3. Results and Discussion
3.1. Spatial Distribution and Hotspot Analysis
The spatial distribution of industrial farms showed variations with respect to the type of farms (Figure 1). For the cattle farms, the center of distribution moved a little westward to southwest of Nebraska for 2002, but a little eastward shift to the center of Nebraska was found in 2007. In both years, the farms expanded in southwest-northeast direction. The chicken farms were centered in the southern parts of the United States and extended to the eastwest direction. The hog farms were centered in the central part of the United States in Illinois and extended in southeast-northwest direction. No trend of change was observed between 2002 and 2007, because the number of factory farms increased over the years, but farms were located in the same geographic areas. From 2002 to 2007 the total number of farms increased from 23,356 to 25,992.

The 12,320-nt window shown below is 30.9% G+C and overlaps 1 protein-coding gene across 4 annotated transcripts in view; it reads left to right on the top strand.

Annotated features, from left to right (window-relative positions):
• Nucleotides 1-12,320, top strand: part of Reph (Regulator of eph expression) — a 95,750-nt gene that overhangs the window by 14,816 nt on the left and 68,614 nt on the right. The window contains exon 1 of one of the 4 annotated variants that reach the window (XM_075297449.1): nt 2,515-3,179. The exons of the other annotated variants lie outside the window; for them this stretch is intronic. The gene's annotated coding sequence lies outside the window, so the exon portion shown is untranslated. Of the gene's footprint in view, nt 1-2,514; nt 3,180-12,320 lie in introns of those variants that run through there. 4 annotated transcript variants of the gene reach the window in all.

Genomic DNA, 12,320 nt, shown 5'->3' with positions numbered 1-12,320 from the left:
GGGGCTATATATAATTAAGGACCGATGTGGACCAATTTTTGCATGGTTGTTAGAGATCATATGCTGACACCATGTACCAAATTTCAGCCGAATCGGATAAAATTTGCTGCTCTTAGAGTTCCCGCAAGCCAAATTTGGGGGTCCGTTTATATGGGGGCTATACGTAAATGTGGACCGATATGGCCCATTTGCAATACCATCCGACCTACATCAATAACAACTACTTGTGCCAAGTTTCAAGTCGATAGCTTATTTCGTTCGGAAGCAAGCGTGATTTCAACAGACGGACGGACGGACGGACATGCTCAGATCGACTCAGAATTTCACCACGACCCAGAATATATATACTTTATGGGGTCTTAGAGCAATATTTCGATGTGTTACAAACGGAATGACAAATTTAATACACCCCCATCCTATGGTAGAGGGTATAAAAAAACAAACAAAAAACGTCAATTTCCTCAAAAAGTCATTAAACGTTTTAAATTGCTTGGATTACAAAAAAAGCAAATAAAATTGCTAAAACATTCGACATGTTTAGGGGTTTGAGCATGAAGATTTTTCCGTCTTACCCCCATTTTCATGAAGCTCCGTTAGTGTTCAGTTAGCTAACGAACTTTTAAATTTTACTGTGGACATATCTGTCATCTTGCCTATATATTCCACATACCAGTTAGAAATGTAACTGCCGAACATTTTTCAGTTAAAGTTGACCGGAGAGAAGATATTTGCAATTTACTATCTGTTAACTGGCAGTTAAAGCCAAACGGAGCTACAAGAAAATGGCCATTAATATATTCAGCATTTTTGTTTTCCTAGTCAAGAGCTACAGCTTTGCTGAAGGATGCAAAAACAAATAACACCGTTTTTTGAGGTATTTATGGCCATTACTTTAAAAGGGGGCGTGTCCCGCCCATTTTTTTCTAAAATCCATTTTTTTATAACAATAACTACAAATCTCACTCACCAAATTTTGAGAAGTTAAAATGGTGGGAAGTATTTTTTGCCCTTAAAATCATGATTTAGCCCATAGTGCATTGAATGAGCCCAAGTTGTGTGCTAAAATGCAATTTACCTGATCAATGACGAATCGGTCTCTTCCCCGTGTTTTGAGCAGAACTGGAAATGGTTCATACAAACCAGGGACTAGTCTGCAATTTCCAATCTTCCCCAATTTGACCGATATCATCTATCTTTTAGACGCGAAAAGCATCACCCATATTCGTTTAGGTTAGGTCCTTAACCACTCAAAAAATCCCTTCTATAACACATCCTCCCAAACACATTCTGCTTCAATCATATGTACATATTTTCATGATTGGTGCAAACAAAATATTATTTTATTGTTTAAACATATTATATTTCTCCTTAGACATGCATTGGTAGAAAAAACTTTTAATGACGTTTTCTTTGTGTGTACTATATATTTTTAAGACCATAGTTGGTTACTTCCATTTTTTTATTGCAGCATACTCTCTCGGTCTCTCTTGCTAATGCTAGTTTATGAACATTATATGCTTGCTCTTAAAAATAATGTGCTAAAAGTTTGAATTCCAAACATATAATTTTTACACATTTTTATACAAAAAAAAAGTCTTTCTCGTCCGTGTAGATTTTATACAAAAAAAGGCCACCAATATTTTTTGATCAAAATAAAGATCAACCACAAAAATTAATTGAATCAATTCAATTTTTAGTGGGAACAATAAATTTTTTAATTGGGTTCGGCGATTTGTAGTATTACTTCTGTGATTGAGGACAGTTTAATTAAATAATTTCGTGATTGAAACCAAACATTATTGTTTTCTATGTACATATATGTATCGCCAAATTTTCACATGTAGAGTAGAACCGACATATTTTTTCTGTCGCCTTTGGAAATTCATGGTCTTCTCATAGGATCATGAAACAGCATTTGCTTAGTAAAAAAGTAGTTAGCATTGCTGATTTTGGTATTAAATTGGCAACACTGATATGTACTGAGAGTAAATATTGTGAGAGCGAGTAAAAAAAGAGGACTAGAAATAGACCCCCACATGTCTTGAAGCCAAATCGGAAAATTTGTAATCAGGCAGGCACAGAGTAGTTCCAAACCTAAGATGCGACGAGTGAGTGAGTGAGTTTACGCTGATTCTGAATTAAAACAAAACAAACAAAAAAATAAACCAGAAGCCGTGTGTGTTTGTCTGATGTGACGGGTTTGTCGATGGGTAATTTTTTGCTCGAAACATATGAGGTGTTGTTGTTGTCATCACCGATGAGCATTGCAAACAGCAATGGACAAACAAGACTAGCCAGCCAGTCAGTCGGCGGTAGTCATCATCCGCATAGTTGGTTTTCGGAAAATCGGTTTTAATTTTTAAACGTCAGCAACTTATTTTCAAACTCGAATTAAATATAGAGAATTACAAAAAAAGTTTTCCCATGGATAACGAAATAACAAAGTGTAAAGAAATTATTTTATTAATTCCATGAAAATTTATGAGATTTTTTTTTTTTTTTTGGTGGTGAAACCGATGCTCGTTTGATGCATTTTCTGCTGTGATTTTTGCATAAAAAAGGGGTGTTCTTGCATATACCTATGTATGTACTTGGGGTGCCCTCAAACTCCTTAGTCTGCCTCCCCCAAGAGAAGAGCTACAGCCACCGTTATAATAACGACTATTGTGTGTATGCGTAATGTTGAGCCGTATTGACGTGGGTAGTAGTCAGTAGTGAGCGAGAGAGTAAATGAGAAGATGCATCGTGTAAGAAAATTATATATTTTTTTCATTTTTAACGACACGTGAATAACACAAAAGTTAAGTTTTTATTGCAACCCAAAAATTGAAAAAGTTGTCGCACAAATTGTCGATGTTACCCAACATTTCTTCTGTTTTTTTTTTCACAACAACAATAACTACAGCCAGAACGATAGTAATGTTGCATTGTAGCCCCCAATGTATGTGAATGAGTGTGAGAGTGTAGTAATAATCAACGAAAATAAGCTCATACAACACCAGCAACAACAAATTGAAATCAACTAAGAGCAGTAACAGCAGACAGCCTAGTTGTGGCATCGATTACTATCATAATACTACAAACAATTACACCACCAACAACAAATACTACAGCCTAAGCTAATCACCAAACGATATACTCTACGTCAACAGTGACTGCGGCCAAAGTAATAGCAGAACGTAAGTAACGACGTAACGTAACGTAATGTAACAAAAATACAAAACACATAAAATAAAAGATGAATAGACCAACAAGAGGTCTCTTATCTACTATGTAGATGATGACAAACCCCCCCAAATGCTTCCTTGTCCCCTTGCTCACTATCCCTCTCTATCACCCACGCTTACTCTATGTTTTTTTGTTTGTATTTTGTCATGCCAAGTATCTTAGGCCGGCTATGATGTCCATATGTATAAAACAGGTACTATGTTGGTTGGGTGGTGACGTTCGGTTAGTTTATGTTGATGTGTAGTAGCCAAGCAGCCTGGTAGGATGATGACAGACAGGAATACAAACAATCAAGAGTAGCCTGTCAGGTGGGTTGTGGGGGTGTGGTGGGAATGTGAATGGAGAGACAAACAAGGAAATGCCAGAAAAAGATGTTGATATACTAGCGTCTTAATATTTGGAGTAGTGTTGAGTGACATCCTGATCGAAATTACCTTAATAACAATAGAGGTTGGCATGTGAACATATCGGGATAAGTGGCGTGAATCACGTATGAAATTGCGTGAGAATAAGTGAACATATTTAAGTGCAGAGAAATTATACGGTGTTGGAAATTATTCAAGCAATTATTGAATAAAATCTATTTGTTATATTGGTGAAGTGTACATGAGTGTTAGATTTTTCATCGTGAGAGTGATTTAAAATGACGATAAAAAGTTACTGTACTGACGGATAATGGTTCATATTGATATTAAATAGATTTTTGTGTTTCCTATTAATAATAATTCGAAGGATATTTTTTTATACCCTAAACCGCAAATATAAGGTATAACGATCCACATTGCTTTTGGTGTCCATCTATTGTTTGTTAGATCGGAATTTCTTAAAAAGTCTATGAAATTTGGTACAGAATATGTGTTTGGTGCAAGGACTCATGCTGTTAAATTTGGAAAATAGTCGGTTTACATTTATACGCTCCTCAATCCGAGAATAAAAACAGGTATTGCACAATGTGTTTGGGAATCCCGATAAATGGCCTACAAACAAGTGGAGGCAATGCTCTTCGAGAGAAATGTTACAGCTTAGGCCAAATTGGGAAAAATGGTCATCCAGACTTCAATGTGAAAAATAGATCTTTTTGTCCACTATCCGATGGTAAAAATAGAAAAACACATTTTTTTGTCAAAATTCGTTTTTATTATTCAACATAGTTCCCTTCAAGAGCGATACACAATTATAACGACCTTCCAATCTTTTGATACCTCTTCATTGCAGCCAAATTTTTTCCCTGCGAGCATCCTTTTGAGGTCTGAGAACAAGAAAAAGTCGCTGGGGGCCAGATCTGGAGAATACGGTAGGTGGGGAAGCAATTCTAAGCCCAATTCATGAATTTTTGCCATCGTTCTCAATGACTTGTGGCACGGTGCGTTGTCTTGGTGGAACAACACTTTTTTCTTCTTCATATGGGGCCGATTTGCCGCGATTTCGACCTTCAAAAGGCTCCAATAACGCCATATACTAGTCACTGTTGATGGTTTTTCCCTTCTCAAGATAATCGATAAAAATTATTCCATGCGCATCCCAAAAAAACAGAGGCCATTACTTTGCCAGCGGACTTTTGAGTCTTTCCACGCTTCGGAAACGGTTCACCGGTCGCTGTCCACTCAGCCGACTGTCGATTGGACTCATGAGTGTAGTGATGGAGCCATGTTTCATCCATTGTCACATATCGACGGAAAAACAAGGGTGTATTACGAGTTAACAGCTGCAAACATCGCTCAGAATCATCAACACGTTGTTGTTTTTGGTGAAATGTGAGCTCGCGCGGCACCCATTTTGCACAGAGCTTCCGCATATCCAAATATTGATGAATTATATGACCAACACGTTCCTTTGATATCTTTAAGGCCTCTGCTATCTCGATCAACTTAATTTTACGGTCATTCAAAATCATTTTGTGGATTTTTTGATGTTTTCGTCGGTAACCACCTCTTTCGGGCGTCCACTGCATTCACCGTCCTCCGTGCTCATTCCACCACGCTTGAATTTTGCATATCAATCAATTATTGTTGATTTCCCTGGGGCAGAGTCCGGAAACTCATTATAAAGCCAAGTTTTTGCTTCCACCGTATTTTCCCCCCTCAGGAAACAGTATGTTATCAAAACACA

Global Moran’s demonstrated strong clusterization of all types of CAFOs with a high statistical significance (99% confidence interval) as shown in Table 1. The hotspot analysis (Figure 2) indicated that for cattle farms, the hotspots were widely distributed from California to Vermont. However the maximum areas of clustering were identified in Iowa, Nebraska, Illinois, and Minnesota. A number of counties in Georgia, Alabama, Arkansas, North Carolina, Missouri, and Delaware were identified as hotspots for chicken farms. The hotspots of hog farms were clustered at the counties in Iowa, Minnesota, Indiana, Illinois, and North Carolina.